Today, I want to focus on critical factors of brooding, cost implications, production efficiencies and the health of the chicks in contractual brooding.
During a regular chitchat with my farmer friends, some of them said they were contemplating contract brooding and wanted my opinion on cost implications.
Brooding is the provision of artificial heat or warmth to chicks in the absence of their parents.
Currently, farmers are spending about Sh16 per chick on brooding due to the cold weather. This is unlike during the warmer periods when farmers spend as low as Sh4. However, before you contract brooding services to a third party, let us look at what factors you may need to know.
Early development and growth
The role of a farmer is to provide the best possible conditions for chicks to stimulate and activate their body functions. This will then be rewarded by high egg production and/or efficient meat yield.
There is always a correlation between early body weight and final performance. For broiler farmers, the target day seven body weight should be 4.5 times the placement day-old chick weight. For egg producers, week five body weight should never go below 380 grammes per pullet, as this is critical for high egg production.
Please note that good brooding practices will ensure that birds have the ability to grow essential body organs in preparation for production. This is accomplished through rigorous attention to details, provision of comfortable stress-free environment and easy access to good quality water and feeds.
It is never about reducing mortality alone. A contractor for this essential function may never be interested in this aspect of rearing birds; they will charge you for a live chick. If you want to buy brooded chicks, insist on weighing samples of birds and check against the expected weight profile for the specific age before you pay. Remember, you are buying a promise or genetic potential.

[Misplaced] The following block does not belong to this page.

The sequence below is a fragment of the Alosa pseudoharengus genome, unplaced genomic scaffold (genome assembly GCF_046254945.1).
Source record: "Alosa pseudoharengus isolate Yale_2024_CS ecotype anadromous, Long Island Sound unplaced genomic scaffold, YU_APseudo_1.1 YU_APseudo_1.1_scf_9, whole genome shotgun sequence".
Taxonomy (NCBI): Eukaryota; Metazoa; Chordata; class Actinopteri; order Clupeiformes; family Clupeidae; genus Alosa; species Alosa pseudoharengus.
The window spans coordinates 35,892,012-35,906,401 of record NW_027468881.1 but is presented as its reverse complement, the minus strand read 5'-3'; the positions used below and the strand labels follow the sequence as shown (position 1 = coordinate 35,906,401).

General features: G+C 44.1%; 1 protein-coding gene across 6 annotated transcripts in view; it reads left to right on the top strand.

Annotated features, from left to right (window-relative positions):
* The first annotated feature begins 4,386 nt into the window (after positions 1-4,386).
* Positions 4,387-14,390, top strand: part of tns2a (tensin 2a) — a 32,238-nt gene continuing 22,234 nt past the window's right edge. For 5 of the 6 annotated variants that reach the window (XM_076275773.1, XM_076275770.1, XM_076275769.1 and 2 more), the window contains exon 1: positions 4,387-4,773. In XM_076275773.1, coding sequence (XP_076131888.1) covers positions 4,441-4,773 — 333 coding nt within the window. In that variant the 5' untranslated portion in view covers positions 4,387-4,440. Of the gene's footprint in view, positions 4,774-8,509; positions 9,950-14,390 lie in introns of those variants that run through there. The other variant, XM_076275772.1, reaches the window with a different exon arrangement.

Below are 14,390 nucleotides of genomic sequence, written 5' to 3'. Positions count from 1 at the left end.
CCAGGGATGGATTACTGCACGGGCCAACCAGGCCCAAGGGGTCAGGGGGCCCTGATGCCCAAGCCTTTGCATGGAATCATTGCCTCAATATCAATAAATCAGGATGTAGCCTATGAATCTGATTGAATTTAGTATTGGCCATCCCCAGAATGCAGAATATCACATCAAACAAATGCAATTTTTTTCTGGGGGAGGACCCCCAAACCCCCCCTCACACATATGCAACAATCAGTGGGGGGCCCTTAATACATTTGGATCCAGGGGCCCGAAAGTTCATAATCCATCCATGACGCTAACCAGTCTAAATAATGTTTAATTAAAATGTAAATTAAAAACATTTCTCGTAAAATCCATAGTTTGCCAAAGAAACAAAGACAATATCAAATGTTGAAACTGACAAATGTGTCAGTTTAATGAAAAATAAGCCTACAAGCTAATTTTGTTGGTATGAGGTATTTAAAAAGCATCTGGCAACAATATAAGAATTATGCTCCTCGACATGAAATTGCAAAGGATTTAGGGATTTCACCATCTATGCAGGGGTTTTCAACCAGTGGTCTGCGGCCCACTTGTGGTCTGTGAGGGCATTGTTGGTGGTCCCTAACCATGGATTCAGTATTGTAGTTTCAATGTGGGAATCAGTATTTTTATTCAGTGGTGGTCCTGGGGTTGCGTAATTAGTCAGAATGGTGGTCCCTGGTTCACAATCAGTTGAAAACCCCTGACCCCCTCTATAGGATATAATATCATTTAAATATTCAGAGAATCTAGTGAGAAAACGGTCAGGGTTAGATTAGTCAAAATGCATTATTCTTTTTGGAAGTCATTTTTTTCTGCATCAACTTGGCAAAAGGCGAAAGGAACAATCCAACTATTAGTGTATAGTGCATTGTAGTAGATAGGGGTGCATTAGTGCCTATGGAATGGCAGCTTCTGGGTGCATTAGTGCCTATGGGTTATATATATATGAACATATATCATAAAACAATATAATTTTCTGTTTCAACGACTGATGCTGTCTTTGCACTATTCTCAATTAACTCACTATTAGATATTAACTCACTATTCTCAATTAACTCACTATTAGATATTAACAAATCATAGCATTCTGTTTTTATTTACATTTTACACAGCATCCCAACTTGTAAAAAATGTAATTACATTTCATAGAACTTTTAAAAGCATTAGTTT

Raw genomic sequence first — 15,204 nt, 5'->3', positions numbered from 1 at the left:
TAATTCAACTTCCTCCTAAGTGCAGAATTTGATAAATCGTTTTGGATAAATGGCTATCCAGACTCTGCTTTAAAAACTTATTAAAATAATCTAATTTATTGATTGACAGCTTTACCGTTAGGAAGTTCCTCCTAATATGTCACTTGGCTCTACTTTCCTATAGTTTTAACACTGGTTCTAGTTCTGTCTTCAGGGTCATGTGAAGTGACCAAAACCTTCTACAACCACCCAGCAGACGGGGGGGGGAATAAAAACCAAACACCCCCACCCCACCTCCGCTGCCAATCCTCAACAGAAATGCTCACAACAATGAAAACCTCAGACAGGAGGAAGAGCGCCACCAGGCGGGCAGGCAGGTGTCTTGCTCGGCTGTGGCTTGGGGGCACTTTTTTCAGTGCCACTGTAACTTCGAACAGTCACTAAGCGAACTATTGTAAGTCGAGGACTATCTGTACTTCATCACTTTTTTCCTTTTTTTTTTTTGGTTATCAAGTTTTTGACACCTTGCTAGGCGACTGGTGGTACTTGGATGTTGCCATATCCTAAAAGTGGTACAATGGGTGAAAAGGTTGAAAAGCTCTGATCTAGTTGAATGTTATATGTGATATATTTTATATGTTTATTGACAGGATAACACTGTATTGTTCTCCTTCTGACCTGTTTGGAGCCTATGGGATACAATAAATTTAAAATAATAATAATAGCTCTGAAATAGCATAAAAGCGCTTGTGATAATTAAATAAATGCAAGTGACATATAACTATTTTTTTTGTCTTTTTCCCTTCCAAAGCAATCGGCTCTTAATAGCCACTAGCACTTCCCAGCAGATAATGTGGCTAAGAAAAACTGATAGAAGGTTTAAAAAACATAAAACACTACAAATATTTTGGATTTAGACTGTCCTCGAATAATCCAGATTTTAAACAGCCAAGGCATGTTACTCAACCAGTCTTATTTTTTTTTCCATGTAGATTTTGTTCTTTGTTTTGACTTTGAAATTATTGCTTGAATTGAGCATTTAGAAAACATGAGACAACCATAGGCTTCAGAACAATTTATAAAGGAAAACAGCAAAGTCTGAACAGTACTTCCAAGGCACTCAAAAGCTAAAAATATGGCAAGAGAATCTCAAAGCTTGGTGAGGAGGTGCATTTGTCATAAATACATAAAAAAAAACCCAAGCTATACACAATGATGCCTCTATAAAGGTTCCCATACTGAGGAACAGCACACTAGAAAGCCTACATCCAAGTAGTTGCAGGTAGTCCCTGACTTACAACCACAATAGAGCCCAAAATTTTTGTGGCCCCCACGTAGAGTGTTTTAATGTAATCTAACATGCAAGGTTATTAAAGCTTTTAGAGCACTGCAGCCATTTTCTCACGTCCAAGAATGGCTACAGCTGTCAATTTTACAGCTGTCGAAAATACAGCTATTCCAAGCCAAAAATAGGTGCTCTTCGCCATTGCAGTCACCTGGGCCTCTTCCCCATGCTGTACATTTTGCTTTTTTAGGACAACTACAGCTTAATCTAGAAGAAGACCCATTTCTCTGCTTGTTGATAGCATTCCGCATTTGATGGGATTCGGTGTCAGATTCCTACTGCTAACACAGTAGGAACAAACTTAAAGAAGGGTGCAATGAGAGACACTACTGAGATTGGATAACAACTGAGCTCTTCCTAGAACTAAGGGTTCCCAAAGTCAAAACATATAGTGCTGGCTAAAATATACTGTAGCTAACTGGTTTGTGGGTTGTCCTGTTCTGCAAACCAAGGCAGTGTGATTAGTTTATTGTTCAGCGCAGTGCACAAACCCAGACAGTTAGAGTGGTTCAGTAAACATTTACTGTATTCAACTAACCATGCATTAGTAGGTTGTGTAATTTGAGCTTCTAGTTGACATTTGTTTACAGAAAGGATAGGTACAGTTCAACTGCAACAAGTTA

When chicks are hatched, they are relatively uniform in terms of body weight and frame size, with a 98 per cent accuracy level. This is extremely important as it sets the stage for a flock to maximise their individual genetic potential to deliver target performance parameters.
However, as birds grow, this uniformity is not always easy to maintain, considering the different factors of environment, feeding, water and ventilation that occasionally upset the trends. Within the first 24 hours in the brooder, 95 per cent of all the birds should have feed and water in their crop.
In the next 48 hours, 98 per cent of birds on subsequent crop fill test should have water and feed in the crop in a sample of 5 per cent of the total population. This achievement will ensure that the gizzard is promptly developed, the intestines undergo elongation and more digestive enzymes are produced in preparation for growth and development.
In a good uniform flock, 80 per cent of the birds should be within the target weight and frame size bracket, while 10 per cent below or above the breed targets. Before you buy readily brooded chicks, check for the level of uniformity and insist on a coefficient of variation of not more than 12 per cent.
Health and efficiencies
Cold stress generally disturbs the gut health and lowers the resistance, making the birds susceptible to diseases. Ensure the chicks are vaccinated to strengthen their immunity. Insist on getting all the records and remember that a good start is just half the battle.
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